Sex at Dawn: The Prehistoric Origins of Modern Sexuality by Christopher Ryan
My rating: 4 of 5 stars
Are human beings naturally monogamous? When we shed the trappings of religious and social norms that dictate that a "proper" household is formed by the marriage between one man and one woman, what's left? When left to our natural instincts, when given the opportunity to indulge in our natural appetites, are humans a truly monogamous species? When we look at archeological evidence of our prehistoric existence, or to the lives of indigenous tribes untouched by Christian missionaries and their dictates, or even to the primate species whose genetic makeup and behaviors are closest to ours, do we find evidence of monogamous behaviors? These are the questions tackled by Christopher Ryan in Sex At Dawn, and his answer is a resounding "NO!"
Drawing from a variety of sources, Ryan gathers evidence to paint a compelling picture of a more community-oriented approach to both living and sexuality and argues that our futile centuries-old attempt to force human sexual behaviors into neat boxes has caused more harm than good, causing us as a species to be more disconnected, more violent, and more emotionally fraught than we would be otherwise. Ryan surveys the landscape of human sexuality and places our accepted "norms" under a microscope, analyzing the ways in which they go against the very nature of our being.
If you're here for the juicy bits, be prepared to slog through quite a bit of philosophical analysis of human nature and (pre)history. Ryan takes to task the assumptions made by classic philosophers, evolutionary psychologists, archeologists and even acclaimed primatologists, countering their arguments with more contemporary (or previously unseen) evidence regarding both human and animal behavior. Ryan purposely takes the time to build a solid philosophical and scientific foundation for his arguments before getting to the more interesting (and controversial) bits of information towards the end.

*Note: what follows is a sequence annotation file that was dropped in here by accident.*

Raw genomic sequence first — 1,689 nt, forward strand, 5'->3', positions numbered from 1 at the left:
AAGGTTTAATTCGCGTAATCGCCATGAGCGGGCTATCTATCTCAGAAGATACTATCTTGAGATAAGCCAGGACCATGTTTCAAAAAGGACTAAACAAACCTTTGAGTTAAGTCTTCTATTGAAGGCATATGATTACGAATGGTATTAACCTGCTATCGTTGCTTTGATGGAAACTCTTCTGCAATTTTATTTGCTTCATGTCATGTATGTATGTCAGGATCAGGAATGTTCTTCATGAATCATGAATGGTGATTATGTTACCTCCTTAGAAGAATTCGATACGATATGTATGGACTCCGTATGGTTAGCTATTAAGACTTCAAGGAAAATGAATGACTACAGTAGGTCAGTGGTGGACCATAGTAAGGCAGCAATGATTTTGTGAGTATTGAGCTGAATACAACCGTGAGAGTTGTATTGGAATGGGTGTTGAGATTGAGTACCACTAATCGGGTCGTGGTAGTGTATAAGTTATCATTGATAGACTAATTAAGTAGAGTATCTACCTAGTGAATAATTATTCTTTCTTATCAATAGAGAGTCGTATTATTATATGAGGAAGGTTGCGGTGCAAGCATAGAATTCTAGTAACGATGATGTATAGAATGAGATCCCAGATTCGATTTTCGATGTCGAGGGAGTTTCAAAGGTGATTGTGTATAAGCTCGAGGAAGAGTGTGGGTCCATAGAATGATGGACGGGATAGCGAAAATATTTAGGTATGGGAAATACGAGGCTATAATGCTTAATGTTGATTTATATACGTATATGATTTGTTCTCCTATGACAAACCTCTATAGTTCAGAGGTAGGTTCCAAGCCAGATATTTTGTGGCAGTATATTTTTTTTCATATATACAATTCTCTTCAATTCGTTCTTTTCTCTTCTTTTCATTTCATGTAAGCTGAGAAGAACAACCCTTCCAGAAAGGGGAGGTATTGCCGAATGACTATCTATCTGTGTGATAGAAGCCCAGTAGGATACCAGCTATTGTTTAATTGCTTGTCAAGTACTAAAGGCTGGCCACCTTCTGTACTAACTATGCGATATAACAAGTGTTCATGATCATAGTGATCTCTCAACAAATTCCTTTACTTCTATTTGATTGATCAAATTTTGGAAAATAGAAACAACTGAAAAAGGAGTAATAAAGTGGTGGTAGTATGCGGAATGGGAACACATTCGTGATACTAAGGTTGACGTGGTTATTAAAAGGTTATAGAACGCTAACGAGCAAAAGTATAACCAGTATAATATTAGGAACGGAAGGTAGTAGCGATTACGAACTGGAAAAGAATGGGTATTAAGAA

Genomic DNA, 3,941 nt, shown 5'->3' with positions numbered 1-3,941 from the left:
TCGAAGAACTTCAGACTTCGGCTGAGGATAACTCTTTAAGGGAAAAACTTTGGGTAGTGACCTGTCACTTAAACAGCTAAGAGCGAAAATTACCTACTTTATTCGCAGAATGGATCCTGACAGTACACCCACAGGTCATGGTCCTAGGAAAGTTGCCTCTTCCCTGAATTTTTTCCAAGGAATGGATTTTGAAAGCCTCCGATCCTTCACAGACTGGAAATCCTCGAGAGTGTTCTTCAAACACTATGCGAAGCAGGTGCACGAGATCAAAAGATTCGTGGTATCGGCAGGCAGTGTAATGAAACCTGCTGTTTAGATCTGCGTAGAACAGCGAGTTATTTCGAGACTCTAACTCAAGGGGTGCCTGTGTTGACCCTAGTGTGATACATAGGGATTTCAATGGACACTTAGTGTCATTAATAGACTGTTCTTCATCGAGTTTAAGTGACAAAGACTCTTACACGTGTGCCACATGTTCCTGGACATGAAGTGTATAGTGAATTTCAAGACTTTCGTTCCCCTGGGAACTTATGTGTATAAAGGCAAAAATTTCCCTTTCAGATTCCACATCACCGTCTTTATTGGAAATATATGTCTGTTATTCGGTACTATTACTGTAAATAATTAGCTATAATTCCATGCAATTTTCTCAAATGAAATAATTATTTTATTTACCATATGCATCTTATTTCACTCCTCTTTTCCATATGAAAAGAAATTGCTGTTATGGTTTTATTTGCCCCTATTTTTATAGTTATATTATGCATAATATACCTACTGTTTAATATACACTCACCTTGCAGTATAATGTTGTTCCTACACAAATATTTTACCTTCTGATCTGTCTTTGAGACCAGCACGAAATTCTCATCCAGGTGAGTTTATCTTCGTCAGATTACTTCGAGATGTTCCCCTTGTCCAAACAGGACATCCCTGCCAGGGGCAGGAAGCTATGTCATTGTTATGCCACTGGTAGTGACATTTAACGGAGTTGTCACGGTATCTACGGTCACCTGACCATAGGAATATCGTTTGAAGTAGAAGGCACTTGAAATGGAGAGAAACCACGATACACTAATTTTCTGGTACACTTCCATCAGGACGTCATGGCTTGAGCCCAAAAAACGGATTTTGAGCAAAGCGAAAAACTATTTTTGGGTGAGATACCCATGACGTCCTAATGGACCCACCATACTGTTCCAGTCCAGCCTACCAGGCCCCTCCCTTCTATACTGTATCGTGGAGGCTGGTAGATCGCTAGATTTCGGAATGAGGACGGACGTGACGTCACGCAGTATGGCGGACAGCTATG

While I personally didn't agree with every single argument that Ryan makes (particularly his outdated notions about the physiological effects of soy on hormones), I did find his overall argument to be quite compelling and hard to refute without reverting back to socially imposed heteropatriarchal norms. I learned a whole lot about alternative conceptions of mating, marriage, and community, which really widened my perspective on different ways of living. While I'd already felt this way, I did find myself further convinced that humankind would absolutely benefit from a reevaluation of our social constructs surrounding relationships and sexuality. Maybe by shedding our conditioned shame and fear around sex and finding newer (or really, older), more flexible ways of relating to one another, we would find ourselves living in a more loving, more egalitarian, more peaceful, and less stressful existence.
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Niv Mullings is a writer, poet, and plant-based health coach hailing from The Boogie Down Bronx.